Friday, September 20, 2019 1:00 am
Germany reluctant to spend as recession looms
DAVID McHUGH | Associated Press
FRANKFURT, Germany – A recession looms for Germany, and the European Central Bank is pleading for governments to spend more to revitalize economic growth. Yet despite having the luxury of borrowing money for less than nothing, the German government is keeping a tight rein on its finances.
A debate over Germany's devotion to budget austerity is intensifying as the outlook for the economy dims and public pressure grows to address global warming. Today, the government will unveil measures that could include billions in incentives and spending to make the economy more environmentally friendly.
“The call for fiscal stimulus has never been louder,” said Carsten Brzeski, chief economist for the bank ING Germany. “And this week will show whether the eurozone country with the deepest pockets finally plans to empty them.”
The slowdown across Europe, blamed largely on the U.S.-China trade conflict and uncertainty about Brexit, is putting a sharp focus on Germany's devotion to the “Schwarze Null,” or “black zero,” which refers to the policy of balancing the budget – the zero – with at least a small surplus to keep it in the black.
The debate over government spending policy affects the entire 19-country eurozone, since more government outlays by Germany and other fiscally sound countries such as the Netherlands could help support growth by building new infrastructure, such as roads, rail lines or high-speed internet, or by gathering less in taxes.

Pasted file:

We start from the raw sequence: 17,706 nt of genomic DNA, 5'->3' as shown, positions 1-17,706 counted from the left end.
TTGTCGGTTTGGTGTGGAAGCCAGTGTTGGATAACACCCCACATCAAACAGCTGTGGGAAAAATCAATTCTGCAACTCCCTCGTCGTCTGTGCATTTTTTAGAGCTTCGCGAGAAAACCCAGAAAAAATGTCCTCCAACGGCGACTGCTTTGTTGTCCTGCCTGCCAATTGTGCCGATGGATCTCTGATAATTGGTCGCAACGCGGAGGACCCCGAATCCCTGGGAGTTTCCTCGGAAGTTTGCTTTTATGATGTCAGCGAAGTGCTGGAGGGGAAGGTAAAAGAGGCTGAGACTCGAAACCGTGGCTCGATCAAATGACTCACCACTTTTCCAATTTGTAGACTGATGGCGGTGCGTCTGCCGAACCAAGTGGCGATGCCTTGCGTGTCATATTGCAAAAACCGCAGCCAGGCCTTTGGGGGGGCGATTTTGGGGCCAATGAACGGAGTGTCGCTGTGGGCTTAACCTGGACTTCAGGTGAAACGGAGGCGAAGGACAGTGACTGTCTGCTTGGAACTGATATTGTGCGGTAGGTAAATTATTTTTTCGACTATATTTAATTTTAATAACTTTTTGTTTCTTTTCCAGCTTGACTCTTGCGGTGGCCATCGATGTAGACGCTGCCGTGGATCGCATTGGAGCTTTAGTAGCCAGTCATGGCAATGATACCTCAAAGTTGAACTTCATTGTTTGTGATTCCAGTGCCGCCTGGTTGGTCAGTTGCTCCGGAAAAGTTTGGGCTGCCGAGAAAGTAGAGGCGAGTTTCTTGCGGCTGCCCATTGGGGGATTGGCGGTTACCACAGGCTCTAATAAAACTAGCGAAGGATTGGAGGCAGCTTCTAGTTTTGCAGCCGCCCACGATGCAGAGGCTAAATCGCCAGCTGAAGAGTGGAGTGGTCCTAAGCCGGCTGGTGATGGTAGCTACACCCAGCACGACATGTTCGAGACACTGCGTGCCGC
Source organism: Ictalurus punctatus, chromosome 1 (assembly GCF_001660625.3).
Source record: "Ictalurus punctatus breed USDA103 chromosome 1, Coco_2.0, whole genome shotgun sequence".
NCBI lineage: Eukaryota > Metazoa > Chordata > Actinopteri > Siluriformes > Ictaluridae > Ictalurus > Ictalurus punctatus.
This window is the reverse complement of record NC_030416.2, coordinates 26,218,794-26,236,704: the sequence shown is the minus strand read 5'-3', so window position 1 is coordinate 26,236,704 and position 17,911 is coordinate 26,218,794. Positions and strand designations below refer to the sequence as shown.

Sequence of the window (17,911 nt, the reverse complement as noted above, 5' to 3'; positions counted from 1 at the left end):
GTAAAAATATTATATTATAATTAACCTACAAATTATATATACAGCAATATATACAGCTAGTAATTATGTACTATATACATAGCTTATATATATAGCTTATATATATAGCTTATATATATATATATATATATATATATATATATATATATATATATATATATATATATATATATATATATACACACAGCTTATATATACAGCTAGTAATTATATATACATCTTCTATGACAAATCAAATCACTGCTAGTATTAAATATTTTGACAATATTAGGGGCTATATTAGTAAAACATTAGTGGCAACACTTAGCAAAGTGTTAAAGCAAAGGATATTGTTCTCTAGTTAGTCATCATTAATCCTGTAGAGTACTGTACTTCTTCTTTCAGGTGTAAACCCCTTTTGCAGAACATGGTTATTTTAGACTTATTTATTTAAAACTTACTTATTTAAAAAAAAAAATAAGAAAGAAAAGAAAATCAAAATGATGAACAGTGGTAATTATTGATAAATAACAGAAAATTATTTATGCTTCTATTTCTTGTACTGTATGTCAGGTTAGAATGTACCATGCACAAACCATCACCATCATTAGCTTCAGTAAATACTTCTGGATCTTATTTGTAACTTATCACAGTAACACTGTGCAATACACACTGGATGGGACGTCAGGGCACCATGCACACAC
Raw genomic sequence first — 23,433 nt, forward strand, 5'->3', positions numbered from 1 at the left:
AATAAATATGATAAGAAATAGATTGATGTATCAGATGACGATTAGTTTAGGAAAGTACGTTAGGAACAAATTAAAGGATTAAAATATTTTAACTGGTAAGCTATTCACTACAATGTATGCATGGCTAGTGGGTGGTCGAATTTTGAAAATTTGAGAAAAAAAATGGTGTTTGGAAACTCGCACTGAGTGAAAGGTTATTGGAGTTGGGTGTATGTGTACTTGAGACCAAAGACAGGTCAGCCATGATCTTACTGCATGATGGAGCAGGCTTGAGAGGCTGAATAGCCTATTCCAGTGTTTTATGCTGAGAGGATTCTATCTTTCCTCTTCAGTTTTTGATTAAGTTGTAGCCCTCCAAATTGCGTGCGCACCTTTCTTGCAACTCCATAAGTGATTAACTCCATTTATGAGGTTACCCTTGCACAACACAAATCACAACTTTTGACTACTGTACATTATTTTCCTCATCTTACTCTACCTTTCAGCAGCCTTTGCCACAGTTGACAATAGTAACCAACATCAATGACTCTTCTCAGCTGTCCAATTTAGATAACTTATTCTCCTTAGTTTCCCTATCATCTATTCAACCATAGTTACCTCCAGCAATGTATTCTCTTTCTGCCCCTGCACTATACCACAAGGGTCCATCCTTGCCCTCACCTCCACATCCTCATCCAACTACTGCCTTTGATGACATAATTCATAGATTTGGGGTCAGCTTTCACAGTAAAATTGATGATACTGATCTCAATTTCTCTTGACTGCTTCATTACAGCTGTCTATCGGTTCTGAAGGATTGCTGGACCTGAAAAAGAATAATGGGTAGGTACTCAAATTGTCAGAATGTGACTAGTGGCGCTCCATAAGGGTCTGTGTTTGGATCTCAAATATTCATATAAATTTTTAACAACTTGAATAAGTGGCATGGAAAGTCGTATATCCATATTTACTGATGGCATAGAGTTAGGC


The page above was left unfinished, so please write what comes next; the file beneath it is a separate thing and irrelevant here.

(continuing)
The German government has shown little willingness to change its stance. It has ignored repeated pleas from the head of the European Central Bank, Mario Draghi, who said last week it was “high time” for government spending to take over as the main tool of economic policy.
The central bank announced interest rate cuts and bond purchases in an attempt to ward off a downturn.
The government argues it's important to reduce debt while the economy is growing and not to burden future generations.
German Finance Minister Olaf Scholz submitted a balanced draft budget of $400 billion for 2020 last week, and Chancellor Angela Merkel said in a speech before the German Taxpayers' Federation that the government was sticking to its balanced budget, “not as a goal in itself, as we are often accused of doing, but because clear economic reasons and fairness aspects argue for that.”